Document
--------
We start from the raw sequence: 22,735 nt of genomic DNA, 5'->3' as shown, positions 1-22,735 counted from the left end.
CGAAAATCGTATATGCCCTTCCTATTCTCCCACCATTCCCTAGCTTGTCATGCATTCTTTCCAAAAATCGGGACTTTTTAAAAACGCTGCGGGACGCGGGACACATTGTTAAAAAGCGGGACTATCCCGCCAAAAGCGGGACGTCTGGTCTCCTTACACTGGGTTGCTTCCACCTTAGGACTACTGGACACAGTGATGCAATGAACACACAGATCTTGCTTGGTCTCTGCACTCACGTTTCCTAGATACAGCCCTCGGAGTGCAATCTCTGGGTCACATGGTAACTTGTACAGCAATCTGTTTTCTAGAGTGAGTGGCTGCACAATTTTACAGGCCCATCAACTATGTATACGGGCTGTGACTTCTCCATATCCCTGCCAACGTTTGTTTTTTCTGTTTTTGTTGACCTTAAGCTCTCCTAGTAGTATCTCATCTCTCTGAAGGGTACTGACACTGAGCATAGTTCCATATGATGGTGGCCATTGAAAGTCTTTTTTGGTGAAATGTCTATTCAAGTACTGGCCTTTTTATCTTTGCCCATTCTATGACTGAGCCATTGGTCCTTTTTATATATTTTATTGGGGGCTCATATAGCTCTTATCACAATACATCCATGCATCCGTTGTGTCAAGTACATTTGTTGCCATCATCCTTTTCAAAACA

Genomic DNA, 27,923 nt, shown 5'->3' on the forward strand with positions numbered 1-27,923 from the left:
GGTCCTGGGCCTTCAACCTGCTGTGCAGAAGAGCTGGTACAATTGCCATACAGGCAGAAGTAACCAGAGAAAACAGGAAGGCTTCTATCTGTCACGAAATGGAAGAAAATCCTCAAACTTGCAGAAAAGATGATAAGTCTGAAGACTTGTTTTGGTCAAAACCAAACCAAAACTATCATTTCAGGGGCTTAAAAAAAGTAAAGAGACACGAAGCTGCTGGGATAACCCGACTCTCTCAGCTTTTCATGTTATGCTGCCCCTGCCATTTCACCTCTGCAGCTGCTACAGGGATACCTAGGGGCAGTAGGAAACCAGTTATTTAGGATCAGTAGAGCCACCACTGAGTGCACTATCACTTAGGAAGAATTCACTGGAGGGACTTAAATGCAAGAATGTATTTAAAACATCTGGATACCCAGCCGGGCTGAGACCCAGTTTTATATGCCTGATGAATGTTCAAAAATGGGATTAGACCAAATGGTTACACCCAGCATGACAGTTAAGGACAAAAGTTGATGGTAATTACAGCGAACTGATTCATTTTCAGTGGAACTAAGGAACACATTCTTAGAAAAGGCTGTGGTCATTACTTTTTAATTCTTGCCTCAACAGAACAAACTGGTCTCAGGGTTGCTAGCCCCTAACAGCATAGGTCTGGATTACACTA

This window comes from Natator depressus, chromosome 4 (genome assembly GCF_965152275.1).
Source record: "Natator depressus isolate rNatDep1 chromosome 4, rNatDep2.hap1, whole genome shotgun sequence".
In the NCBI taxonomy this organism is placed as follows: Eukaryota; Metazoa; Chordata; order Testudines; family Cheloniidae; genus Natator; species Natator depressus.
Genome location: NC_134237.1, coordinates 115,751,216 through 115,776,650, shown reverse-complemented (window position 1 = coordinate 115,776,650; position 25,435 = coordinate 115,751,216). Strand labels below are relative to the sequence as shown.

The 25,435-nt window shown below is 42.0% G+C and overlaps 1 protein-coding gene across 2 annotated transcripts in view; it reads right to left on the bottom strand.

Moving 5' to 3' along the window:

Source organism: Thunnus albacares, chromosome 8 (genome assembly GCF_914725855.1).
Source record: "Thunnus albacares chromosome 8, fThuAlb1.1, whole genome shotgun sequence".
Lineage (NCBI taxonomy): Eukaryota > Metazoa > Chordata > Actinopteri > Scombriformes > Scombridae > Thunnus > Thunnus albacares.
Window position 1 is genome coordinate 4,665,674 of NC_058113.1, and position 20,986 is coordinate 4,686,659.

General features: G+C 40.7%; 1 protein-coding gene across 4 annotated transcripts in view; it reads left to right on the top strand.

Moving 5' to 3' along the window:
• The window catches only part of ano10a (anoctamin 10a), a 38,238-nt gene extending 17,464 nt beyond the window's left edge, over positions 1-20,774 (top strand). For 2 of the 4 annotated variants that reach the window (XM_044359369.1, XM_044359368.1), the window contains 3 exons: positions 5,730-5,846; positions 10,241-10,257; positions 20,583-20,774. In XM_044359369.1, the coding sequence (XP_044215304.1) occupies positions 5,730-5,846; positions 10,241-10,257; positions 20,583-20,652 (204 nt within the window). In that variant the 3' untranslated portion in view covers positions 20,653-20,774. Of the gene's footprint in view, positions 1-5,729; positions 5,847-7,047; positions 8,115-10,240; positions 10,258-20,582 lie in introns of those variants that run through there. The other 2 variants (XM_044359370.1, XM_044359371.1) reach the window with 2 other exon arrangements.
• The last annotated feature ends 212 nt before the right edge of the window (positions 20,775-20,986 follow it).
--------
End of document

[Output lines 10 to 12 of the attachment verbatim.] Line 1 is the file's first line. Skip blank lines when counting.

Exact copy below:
Moving 5' to 3' along the window:

Source organism: Thunnus albacares, chromosome 8 (genome assembly GCF_914725855.1).
Source record: "Thunnus albacares chromosome 8, fThuAlb1.1, whole genome shotgun sequence".